Last update: Sat, 06 Feb 2016 05am
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Investors playing the waiting game

With the government counting on sovereign bond market and local commercial banks eyeing lucrative investment avenues, the second Treasury-bill auction of the fourth quarter was fairly well covered and successful.

The amount of bids placed outstripped the auction target amount by 1.6 times. The government also accepted bids close to Rs233 billion, over and above the asked amount of Rs225 billion.

The benchmark paper alone accounted for nearly three-fourth of the total participation level in the auction. On the other hand, tenders for the 3-month and 12-month papers amounted to Rs44 billion and Rs50 billion, respectively.

In line with fundamentals and market-based forecasts, the poor participation level in 3-month paper is pointing to stable interest rate in the next few months. Market sentiments improved on account of slight respite in inflation, stability in rupee and improvement in overall balance of payment.

Since a long term interest rate outlook is dicey at the moment, the exposure in benchmark paper provides an opportunity to lock returns at the current level and, wait until economic conditions become clearer.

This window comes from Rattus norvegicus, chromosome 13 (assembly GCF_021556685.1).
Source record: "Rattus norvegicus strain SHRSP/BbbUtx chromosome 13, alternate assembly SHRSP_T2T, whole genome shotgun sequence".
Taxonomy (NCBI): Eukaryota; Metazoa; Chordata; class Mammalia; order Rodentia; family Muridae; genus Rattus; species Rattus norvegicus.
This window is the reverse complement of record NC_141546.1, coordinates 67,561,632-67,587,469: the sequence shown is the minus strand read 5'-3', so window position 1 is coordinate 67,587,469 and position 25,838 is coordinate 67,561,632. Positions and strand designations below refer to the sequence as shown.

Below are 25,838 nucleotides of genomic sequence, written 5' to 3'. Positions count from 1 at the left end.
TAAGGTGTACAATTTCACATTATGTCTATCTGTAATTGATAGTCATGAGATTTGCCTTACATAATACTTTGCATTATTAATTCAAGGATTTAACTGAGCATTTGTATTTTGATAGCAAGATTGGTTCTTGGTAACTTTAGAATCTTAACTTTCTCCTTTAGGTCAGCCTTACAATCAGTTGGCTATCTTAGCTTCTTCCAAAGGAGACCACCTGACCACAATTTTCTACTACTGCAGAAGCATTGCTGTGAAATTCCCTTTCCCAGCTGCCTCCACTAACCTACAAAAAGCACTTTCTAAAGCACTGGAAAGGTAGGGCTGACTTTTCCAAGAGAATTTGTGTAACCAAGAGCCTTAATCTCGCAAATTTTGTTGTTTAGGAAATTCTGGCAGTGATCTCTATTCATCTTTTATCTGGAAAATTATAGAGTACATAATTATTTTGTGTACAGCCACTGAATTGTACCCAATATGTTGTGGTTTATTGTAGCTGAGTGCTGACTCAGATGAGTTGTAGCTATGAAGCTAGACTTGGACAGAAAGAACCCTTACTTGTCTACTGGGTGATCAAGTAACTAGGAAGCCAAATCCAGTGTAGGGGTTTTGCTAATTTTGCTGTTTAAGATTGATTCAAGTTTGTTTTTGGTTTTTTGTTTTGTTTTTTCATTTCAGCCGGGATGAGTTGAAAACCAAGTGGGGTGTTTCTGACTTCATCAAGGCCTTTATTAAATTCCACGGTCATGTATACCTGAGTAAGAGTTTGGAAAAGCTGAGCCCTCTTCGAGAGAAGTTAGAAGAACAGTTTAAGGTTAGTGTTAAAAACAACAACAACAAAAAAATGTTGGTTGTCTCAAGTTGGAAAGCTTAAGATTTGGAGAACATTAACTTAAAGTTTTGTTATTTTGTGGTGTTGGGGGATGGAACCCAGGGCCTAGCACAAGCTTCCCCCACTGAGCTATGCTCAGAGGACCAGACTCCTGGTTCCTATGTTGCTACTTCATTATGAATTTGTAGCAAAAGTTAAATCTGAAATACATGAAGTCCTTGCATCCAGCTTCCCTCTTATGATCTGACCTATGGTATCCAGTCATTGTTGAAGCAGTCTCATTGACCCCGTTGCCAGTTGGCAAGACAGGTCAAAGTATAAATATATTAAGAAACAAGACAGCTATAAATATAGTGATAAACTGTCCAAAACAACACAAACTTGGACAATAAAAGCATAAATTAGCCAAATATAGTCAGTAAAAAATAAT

As around Rs294 billion worth of T-bills were scheduled to mature on April 21 -- amount that is slightly higher than the pre-auction target amount - the investor placed lower bids for 6-month paper to increase their chances of acceptance.

The auction bid pattern shows that the lowest bid placed for 6-month paper fell by 11 bps to 13.48 percent as against the previous treasury auction held earlier this month.

Eyeing an opportunity, the government sold around Rs168 billion worth of 6-month papers. The weighted average yield on 6-month paper fell to 13.60 percent from around 13.65 percent in the previous auction, while the cut-off yield dropped by 7bps to 13.62 percent.

However, the government sold Rs17 billion and Rs 47.5 billion worth of 3-month and 12-month paper, respectively, keeping the weighted average yield on these papers constant at the last auction’s level of around 13.25 percent and 13.83 percent, respectively.


As commercial banks are aggressive in increasing their investment portfolios to minimize exposure to risky advances and loan portfolios; T-bill auction would continue to see strong market participation. However, if inflationary pressure increases down the line, bulk of the buying pressure would again shift to 3-month paper. However, if the macroeconomic indicators improve further then the 12-month paper could become the next talk of the town.